My computer is six years old. It runs XP Home with its hands tied behind its back - trouble-free and hassle-free.

If I "upgraded" (a highly questionable term) to Vista, this computer would grind to a halt. So I'd need a new machine - and for what benefit? A slightly prettier interface and a slightly faster search function?

If Microsoft really want to impress me, and seduce me into buying a new OS, then they'll make Windows 7 slimmer, lighter and more capable than Vista.

And I'm not talking about perception - I'm talking about real life.

  Forum Editor 17:09 02 Aug 2008

I haven't had a single problem.

The reason, of course, is that all my computers exceed the recommended system requirements, almost all of my software is recent edition, and I beta tested Vista for a year before it launched - I had it easy.

I like Vista, and I liked Windows XP when that first came on the scene, even when lots of people were saying they would upgrade (from Windows 98) over their dead bodies. I would hazard a guess that most of those people were using XP within a year of launch.

I'm not typical - I work with computers for a living, and I am a big Microsoft fan - there, I've admitted it. I've never understood the fashion for slagging off a company because it's big and successful, although I'm the first to admit that at times the Redmond giant is its own worst enemy. That comes about because there are people in the company who believe they can d nothing wrong, that consumers hould only be told what is considered good for them, and that there's something shameful in admitting 'we dropped a clanger'.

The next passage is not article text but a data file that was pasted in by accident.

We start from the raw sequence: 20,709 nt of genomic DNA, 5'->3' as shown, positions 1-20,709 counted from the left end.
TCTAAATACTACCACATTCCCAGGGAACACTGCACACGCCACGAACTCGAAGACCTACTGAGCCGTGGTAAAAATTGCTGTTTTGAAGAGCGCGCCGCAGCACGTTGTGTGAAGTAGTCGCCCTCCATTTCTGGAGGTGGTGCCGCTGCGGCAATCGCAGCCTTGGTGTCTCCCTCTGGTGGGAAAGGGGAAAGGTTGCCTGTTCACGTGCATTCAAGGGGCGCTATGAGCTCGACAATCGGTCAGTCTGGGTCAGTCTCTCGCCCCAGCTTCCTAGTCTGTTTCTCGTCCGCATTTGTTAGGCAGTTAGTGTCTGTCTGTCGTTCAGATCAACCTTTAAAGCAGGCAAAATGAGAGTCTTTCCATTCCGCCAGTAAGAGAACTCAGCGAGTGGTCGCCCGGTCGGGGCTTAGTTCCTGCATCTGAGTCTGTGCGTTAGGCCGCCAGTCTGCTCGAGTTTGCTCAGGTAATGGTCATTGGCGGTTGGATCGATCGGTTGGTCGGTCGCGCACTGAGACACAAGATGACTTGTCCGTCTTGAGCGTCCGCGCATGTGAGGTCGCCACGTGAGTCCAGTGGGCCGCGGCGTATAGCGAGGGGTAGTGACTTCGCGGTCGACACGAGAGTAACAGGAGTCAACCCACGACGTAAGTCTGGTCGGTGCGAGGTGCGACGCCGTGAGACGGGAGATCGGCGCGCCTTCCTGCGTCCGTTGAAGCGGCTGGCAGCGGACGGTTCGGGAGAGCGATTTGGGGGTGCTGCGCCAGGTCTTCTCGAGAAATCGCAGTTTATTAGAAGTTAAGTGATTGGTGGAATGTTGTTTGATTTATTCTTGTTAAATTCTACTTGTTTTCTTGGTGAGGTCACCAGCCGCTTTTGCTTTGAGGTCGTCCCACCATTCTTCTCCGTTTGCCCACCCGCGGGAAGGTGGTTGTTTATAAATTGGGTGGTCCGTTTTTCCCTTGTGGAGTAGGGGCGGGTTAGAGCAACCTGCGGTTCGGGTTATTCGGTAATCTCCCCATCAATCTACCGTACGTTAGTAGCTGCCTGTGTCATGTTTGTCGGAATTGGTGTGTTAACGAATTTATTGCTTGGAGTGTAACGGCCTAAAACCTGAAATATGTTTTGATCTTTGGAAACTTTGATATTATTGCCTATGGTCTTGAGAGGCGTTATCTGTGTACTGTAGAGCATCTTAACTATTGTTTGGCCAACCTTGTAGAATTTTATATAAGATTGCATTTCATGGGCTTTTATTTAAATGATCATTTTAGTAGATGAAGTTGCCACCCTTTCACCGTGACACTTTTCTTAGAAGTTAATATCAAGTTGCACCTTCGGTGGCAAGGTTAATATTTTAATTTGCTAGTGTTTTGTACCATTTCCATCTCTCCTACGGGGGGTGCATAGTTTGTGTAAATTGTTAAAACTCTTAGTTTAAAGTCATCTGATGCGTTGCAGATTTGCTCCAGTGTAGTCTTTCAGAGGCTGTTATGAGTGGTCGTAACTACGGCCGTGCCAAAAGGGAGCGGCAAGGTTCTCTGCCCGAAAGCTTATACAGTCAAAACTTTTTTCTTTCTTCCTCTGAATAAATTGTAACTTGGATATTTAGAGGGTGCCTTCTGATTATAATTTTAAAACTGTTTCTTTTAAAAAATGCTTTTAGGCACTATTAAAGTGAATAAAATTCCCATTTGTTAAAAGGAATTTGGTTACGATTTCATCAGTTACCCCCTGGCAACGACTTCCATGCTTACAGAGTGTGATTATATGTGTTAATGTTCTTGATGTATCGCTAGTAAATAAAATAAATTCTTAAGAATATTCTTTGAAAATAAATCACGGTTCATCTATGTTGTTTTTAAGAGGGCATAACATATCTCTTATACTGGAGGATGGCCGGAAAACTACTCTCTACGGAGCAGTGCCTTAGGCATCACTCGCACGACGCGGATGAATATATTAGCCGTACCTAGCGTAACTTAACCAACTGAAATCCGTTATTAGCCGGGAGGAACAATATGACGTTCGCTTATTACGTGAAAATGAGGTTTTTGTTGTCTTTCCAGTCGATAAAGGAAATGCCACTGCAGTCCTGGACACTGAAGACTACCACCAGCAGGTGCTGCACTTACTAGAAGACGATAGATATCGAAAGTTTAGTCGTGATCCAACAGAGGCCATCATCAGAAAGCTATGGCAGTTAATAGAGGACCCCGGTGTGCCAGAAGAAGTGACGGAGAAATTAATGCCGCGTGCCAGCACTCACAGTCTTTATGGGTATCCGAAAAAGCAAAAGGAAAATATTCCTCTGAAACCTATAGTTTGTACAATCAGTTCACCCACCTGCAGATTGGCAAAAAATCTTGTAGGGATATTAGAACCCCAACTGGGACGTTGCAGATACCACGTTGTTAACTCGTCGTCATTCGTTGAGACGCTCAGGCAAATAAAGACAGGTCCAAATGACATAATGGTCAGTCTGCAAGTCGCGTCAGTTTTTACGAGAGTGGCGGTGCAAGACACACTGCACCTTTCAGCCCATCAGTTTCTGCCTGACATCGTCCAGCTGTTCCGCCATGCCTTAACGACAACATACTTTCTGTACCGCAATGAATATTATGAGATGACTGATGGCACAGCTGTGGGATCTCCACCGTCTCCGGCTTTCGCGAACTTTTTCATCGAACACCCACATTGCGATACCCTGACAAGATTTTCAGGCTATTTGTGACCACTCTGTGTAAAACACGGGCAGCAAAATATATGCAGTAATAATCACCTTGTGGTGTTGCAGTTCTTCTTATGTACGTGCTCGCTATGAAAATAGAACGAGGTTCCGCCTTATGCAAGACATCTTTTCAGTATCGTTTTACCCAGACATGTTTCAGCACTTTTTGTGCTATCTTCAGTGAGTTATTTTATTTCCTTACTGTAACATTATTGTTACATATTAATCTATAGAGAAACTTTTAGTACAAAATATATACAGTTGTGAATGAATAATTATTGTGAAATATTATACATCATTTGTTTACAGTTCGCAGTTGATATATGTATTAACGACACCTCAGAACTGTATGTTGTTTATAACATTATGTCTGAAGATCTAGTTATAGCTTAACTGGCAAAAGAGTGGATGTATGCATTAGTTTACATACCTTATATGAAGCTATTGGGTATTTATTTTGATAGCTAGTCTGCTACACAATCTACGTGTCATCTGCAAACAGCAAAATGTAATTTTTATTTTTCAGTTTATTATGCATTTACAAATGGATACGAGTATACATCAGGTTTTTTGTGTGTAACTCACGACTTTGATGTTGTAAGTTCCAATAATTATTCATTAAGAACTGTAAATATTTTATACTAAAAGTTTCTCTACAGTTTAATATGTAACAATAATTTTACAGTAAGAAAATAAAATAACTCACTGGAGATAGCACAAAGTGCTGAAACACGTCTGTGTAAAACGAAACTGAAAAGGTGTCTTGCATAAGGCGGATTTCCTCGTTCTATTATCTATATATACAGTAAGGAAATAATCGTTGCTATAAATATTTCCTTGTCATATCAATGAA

The company dropped a clanger when Vista first launched by being too slow to acknowledge that there were plenty of people who were having very real problems. The truth about life is that it's no good being right all the time unless enough people accept it - you need to carry the body of the kirk with you. It's all about perceptions, and a perception developed that Vsta was fatally flawed in some way. Once that happens it's no good claiming that it's someone else's fault - a lack of third-party drivers is the excuse of choice - you must recognise the problem and address it, even if it's not your fault.